This sounds simple but can be lacking in financial services. If you feel let down on this front, it is another valid reason for switching.
3. Financial planning
Financial services are about selling products. Hot investment funds or stand-alone pensions, for example. In times of uncertainty, you have no idea how these products fit nor how close you are to living the life you want.
Has your advisor built you a personal financial plan? Have they taken the time to get to know you? Do they have a clear grasp of what you are looking to achieve with your money?
With a long-term financial plan, it is easier to ride out short-term market disruption and keep your eye on whether you are on track to achieve your goals. Does your financial advisor provide you with this level of peace of mind?
Financial planning software is very refined – allowing your adviser to build in present and projected assets, income sources and expenditure items. Seeing some ‘red’ creep into your plan serves as a useful nudge to save more now, delay a goal or reduce future expectations. Being reassured that you have ‘enough’ can be life-changing.
If your financial advisor is unable to provide this level of support, then you are justified in using this as a reason for switching.
4. Rebalancing and reallocation
Part of delivering your financial plan is incorporating a set of guiding principles: simple actions which help keep you on track. Nobody can predict the future, but there are tools to help manage risk during volatile times.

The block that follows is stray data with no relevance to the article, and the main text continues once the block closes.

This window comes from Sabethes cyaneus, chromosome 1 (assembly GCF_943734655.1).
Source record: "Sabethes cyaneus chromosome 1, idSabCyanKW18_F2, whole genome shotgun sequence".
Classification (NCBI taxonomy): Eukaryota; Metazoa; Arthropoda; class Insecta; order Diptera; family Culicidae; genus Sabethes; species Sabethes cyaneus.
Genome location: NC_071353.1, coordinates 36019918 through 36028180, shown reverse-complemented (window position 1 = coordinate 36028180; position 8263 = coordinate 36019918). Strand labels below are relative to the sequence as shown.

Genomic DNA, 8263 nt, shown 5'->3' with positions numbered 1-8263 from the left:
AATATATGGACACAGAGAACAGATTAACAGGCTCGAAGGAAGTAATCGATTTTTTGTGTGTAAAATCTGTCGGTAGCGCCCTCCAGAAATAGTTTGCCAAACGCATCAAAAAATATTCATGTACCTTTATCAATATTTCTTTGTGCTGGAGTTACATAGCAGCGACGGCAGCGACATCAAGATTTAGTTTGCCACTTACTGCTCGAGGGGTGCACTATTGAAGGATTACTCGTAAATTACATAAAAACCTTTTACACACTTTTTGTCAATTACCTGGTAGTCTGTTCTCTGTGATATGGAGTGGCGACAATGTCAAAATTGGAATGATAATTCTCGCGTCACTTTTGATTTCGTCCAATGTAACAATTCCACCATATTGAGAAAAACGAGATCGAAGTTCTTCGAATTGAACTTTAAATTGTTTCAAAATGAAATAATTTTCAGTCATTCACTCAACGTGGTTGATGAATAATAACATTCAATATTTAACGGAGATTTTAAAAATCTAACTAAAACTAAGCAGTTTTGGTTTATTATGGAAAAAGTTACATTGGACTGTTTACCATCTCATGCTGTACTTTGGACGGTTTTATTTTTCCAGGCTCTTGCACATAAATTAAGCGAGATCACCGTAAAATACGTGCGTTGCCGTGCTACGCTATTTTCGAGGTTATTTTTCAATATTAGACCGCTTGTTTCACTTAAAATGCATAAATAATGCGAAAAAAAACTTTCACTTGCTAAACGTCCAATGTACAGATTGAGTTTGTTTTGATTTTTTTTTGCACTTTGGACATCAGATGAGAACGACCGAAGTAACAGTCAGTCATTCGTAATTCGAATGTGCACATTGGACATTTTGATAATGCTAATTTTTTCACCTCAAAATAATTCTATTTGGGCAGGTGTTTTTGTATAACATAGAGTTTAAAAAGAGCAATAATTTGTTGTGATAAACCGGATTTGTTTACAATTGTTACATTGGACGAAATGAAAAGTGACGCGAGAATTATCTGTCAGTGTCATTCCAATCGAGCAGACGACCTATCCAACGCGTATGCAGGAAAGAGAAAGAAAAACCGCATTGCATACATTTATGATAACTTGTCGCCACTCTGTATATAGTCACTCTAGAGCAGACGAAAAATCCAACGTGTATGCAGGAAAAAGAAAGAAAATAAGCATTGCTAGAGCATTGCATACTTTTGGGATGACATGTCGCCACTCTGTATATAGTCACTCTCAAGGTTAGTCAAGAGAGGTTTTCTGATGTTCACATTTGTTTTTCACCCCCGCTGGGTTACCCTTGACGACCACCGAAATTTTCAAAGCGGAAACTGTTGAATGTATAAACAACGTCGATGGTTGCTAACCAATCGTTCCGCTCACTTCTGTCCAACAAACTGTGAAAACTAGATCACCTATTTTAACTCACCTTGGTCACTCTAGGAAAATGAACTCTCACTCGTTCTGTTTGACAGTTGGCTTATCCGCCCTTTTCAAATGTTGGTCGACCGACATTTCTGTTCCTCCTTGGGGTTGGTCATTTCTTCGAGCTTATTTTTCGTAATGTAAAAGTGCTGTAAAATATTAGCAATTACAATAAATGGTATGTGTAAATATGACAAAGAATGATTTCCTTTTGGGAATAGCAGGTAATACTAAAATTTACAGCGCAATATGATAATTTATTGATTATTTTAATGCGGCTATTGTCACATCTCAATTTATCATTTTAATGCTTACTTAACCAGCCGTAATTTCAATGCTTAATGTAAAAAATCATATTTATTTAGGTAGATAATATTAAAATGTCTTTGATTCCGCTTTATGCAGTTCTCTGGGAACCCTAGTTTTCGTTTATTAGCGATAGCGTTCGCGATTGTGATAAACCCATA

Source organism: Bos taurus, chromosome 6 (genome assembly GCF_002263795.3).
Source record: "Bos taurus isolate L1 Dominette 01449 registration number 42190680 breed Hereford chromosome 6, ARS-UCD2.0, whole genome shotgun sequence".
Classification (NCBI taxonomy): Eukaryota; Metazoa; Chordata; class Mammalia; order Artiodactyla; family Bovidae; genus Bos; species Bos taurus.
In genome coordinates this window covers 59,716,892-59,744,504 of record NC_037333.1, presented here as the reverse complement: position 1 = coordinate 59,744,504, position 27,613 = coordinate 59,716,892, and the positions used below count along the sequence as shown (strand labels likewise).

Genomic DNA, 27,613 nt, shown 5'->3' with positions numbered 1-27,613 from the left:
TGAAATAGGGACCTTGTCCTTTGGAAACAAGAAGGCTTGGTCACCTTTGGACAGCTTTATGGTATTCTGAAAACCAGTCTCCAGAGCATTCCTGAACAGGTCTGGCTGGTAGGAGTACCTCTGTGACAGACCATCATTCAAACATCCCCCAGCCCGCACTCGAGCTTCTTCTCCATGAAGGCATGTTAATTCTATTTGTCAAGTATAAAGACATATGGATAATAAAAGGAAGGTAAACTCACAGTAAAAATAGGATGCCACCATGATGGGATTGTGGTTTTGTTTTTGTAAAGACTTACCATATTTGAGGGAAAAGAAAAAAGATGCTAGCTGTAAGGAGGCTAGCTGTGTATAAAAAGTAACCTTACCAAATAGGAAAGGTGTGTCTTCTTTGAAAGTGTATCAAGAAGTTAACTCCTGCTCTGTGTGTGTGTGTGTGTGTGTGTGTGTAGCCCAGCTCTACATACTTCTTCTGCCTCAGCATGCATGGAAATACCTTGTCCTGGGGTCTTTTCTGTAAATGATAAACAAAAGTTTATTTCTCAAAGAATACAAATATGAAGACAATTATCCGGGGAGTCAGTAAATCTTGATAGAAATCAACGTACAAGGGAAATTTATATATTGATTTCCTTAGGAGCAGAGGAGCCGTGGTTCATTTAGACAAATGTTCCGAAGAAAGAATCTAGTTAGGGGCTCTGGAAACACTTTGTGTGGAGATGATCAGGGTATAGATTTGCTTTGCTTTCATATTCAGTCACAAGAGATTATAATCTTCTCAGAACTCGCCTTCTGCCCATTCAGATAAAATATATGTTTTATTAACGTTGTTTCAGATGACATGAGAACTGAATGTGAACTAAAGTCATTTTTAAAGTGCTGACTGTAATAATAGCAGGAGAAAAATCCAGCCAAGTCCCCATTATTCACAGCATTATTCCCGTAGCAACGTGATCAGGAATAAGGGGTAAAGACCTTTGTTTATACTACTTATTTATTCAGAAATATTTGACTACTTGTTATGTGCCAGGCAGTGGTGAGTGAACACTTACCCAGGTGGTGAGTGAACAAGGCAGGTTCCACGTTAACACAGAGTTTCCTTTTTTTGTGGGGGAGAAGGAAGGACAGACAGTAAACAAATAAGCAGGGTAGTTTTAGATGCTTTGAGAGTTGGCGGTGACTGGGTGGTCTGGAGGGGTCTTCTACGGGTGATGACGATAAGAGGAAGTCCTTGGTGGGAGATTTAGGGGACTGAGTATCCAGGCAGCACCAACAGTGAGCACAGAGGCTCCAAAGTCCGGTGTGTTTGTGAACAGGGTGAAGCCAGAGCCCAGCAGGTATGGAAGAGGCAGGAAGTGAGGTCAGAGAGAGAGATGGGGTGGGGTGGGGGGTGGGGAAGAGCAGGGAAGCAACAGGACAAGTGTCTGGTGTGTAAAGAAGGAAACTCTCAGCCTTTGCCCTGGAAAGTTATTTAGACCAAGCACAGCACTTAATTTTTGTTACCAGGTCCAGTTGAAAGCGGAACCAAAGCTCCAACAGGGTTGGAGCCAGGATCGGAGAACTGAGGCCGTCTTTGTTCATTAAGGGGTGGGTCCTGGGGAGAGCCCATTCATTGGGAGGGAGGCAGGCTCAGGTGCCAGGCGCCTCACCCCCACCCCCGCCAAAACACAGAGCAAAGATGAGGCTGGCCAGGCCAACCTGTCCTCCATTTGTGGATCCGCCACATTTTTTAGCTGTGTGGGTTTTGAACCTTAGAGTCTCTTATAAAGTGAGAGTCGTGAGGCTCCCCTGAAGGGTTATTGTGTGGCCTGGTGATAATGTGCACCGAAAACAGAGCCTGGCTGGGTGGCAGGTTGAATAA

Take the common investment portfolio proxy of 60/40. 60% is invested in successful global companies and 40% is invested in government gilts and fixed interest. The 60% is to produce growth and the 40% is there as a volatility shock-absorber.
Over time the allocation may drift to 70/30 due to strong economic performance. You are invested in a portfolio which could be more volatile than you would be comfortable with.
Your financial advisor should not be making constant and needless changes. If, as part of your annual planning, you sell from the assets that have done well (sell high) and buy into the assets which have not done so well (buy low) you can maintain the correct risk allocation.